Japan Enters Cookware Fray
The Internet is an endless source of vital information, provided you are a seasoned Boolean-logic miner. Today I found some good news concerning cast iron cookware.
First, the current status of my collection. I have Griswold large-logo skillets in sizes 6 through 9, although I haven’t been able to make myself season and use my #7, because the bottom appears to have been damaged by sitting liquid. I have three Benjamin & Medwin skillets from Target (a set). I have a couple of big Lodge skillets. Other than that, I have a Dutch oven and some other irrelevant items.
The #9 is the ultimate breakfast skillet. Eggs slide right out, and they have that “cast iron fried egg” taste.
I wanted to complete the Griswold collection, but it looks like that won’t be possible. Sort of. I like the skillets without heat rings, because they sit directly on the range top. A heat ring lifts the skillet up a fraction of an inch. I just looked in my Griswold and Wagner reference book (why are you staring at me?), and it turns out my skillets were never made in sizes larger than 10. So I can get a 10, but that’s about it. I have no interest in the smaller sizes. I can’t figure out what they’re for.
If I want to go bigger, I’m going to have to pick a new brand, and it looks like Wagner will do. Their skillets sell a little cheaper, but they’re just as good.
I was considering fly-cutting the insides of my Lodge skillets to make them as good as my old Griswolds. They heat unevenly, and they’re rough. I may still do it, but it’s a perilous enterprise. I have no idea how uniform a skillet bottom has to be to conduct heat evenly, so I don’t know what I’m shooting for. I’m not sure how flat the undersides of the skillets are, either, and if I used the fly cutter, the undersides would be my references (think about it), so if they’re screwed up, the machining will also be screwed up. Even more aggravating: I have no tools suitable for measuring skillet-bottom-thickness.
Lodge skillets are just no good. I’m sorry. It’s that simple. I’d give mine away if I knew anyone who would want them. I only have two, plus a Dutch oven. I guess the oven is okay, since the finish is not as critical. Also, I never use it.
Oddly, the Target skillets seem okay. I had to polish them with a drill and an attachment, but they seem to work all right. Maybe they were made in a nicer part of China. Unfortunately, only one is in a useful size. One is really small, and the other is just barely wrong for cornbread. If you make cast iron skillets, you should know 9″ is standard for cornbread.
Speaking of the Far East, it turns out the Japanese make excellent cast iron pans. If you root around on the web, you can find a company called Iwachu. Like, “You better not shoplift in my convenience store, because Iwachu.” Or something. They make skillets. One size, as far as I can tell. I haven’t seen one up close, but people on the web say nice things about them.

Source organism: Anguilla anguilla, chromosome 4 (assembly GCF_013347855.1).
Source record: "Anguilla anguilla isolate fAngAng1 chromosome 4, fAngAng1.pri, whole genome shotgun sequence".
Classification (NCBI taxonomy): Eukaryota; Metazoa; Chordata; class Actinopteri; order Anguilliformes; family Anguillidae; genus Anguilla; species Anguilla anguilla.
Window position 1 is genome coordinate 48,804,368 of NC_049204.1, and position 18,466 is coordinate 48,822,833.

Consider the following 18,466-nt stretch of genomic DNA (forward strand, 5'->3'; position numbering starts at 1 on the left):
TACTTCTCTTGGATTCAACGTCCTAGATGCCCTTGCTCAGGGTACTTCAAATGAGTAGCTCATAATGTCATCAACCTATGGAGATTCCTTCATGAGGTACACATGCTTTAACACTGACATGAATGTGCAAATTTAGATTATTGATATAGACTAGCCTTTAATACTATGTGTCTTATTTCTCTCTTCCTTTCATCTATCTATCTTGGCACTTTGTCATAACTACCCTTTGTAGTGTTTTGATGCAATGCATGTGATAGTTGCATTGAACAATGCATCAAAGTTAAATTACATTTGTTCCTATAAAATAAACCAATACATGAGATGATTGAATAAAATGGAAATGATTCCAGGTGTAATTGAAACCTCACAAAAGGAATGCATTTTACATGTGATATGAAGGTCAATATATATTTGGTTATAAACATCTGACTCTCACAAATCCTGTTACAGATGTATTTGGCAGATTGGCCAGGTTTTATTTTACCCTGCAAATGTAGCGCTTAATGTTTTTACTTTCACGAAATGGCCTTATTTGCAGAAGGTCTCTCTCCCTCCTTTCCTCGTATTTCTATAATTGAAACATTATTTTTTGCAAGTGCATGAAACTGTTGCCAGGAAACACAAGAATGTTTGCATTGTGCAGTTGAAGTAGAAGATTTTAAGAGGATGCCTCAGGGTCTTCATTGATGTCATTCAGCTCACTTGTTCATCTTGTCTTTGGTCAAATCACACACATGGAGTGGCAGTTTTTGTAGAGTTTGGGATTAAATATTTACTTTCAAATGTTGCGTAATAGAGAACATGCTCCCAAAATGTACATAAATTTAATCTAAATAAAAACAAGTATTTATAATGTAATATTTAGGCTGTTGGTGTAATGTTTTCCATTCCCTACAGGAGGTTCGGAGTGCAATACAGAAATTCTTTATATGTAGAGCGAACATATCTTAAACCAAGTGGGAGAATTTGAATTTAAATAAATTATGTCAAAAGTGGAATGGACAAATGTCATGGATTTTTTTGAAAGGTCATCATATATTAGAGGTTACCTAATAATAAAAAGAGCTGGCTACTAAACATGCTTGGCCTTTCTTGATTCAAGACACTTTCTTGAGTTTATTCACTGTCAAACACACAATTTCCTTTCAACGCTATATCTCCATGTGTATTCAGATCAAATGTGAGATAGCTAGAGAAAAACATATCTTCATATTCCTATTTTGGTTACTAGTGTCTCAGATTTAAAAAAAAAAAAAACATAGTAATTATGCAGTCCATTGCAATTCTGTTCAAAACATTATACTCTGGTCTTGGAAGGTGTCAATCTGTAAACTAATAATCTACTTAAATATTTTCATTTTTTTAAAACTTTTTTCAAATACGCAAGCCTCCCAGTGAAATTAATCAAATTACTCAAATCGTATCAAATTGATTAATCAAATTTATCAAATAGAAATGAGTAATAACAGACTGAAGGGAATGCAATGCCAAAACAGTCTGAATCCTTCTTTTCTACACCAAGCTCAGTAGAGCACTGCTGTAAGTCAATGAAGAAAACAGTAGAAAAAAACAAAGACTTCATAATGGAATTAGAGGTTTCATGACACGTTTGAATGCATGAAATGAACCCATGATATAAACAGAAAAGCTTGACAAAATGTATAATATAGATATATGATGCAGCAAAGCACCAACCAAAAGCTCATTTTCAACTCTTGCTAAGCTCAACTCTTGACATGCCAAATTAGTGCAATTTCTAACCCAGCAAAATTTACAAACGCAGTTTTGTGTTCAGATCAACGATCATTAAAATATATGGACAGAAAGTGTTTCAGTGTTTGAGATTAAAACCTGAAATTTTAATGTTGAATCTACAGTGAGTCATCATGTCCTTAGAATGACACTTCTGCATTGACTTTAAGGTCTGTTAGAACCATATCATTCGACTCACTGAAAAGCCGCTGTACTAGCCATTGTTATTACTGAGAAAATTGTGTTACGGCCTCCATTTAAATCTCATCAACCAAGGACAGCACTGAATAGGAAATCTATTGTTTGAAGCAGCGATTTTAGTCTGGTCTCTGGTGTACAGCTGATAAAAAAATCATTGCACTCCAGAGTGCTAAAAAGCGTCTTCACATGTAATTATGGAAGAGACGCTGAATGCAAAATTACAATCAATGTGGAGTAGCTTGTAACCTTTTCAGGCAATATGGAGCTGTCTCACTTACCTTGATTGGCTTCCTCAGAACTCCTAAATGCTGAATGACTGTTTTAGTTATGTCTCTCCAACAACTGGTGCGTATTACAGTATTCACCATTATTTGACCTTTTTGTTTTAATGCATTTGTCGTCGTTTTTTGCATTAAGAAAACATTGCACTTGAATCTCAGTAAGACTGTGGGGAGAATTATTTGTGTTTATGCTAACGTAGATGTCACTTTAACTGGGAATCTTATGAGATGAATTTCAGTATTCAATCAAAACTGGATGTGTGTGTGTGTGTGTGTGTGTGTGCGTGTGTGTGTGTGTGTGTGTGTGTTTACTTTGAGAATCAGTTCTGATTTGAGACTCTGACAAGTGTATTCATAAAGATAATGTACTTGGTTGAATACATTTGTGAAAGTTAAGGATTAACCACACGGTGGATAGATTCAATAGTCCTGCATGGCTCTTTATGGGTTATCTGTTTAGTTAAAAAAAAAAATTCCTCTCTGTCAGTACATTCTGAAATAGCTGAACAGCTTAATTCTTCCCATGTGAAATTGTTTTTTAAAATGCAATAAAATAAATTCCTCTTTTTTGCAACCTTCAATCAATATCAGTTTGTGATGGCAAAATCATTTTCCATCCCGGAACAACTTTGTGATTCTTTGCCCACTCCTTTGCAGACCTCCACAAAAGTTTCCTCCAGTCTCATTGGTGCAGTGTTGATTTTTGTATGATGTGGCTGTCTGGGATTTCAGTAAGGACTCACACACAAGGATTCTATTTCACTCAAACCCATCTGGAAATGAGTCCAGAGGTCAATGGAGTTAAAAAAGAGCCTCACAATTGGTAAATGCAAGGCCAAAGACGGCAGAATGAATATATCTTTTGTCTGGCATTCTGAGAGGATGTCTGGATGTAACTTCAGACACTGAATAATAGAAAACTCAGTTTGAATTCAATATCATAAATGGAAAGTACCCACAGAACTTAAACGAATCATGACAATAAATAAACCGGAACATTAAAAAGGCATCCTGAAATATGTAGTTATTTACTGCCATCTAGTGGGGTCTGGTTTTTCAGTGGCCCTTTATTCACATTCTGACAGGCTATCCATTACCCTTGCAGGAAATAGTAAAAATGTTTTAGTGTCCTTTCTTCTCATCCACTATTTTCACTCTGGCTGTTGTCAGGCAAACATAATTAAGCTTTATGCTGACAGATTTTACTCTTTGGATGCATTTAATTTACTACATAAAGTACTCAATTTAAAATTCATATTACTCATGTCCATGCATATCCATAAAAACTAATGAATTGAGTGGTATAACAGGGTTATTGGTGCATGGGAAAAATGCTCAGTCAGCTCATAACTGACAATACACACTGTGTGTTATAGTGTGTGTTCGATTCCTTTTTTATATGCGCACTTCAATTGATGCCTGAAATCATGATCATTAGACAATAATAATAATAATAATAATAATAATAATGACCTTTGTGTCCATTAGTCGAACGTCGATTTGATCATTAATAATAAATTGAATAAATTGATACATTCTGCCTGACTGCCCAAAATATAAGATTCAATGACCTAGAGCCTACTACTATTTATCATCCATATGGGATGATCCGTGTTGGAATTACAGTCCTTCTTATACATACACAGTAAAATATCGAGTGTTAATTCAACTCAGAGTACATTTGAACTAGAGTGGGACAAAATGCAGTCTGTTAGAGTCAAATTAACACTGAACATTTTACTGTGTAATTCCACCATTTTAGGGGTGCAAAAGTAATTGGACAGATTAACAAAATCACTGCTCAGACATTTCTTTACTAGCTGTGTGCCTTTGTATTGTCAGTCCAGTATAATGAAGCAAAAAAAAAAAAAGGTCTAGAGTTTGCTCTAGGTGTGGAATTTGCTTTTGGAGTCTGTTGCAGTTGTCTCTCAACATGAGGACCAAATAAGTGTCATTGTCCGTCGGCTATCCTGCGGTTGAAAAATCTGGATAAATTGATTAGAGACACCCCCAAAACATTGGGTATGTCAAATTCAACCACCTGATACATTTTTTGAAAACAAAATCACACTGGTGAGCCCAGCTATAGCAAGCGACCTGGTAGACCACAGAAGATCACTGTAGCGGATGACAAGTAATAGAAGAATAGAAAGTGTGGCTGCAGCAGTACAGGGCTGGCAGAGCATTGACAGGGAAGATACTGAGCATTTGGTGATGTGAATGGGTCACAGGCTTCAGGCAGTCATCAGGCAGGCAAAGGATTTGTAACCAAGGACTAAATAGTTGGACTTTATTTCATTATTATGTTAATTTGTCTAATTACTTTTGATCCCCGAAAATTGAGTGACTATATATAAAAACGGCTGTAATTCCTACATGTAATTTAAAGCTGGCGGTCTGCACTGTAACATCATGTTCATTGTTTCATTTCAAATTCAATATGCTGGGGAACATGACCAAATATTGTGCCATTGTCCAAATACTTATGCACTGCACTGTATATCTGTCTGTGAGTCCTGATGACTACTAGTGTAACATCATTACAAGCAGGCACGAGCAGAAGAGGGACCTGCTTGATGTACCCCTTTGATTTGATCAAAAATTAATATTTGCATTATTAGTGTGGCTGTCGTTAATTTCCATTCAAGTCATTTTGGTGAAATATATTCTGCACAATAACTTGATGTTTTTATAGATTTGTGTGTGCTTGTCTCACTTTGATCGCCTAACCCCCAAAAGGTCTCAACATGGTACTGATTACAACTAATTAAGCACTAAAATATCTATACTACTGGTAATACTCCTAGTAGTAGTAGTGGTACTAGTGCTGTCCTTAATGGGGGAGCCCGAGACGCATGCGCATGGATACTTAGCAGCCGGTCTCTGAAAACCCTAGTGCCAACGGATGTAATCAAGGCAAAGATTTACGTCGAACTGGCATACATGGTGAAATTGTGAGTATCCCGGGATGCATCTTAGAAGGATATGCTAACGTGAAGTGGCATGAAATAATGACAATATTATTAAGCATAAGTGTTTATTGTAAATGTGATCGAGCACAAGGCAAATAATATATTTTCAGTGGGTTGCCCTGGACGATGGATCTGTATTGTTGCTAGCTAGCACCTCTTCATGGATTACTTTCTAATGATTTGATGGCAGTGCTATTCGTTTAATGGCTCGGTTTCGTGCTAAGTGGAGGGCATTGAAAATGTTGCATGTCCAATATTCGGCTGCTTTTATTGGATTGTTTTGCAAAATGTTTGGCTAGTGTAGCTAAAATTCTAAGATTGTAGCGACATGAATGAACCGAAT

I found another Japanese company called Nakedpan that makes skillets.
The Japanese make very high-quality cast iron. Big shock there. You can even get fancy teapots. Girly stuff. Very nice, if that’s what turns your crank.
I also checked Wagner’s site. They still exist, and they sell crappy Chinese (I assume) skillets. But wait! All is not lost! A few years back, I bought a new Wagner polished skillet. They take the crappy skillets and mill out the insides. They’re not as smooth as a Griswold, but the one I have has performed perfectly. It’s a #6, and I use it for cornbread.
I wanted to get more of these, but there was some reason why I didn’t. I think they only offered one size, or their website went down. I can’t remember. But now the site is up, and they offer skillets up to 13.5″ across. I’m inclined to get a couple. They won’t increase in value like Griswolds, but they may actually work better, and I won’t care if I destroy them, and I won’t have to sit watching Ebay for nine months to get a good price.
Here’s why I think they may work better. New cast iron is thick; that’s good, because it means heat retention and, maybe, better heat distribution. Old cast iron is thin. That’s good, because it reflects the high quality of the castings. The new stuff is cruder. My theory is that a new skillet that has been machined will have the heating qualities (and maybe warping resistance) of a new Lodge, with the smoothness and uniformity of an old Griswold.
I think it’s worth fifty bucks to find out. That’s what a big Wagner costs.
I wanted to tell Mike this important news, but for some reason he is wasting his afternoon cooking dinner for his family.
I came across a cast iron know-it-all on a forum. He was telling everyone what iron to get and how to treat it. He seemed to know absolutely everything you could want to know about the subject. He talked about polymers and other things I know nothing about. Interesting thing: his conclusions were pretty much identical to the ones I’ve come to via trial-and-error, bullheadedness, and pure ignorance. That happens to me a lot.
1. Season iron at 450, not 350.
2. Lodge is no good.
3. Pork fat for seasoning. He also recommended Crisco. He did not like light oils.
He also said you can’t remove seasoning with soap and water. That may be true, but you can definitely wreck the nonstick qualities, so it still seems like a bad idea.
He said the finish you get at 350 degrees isn’t even seasoning. You have to burn the fat to get the kind of molecules that make real seasoning. I guess the 350-degree finish is more like varnish. It certainly smells like it. It gets rancid when you don’t use the skillet.
Okay, to sum up:
1. Mike has ridiculous priorities.
2. Wagner polished skillets seem okay.
3. I am right about everything that matters.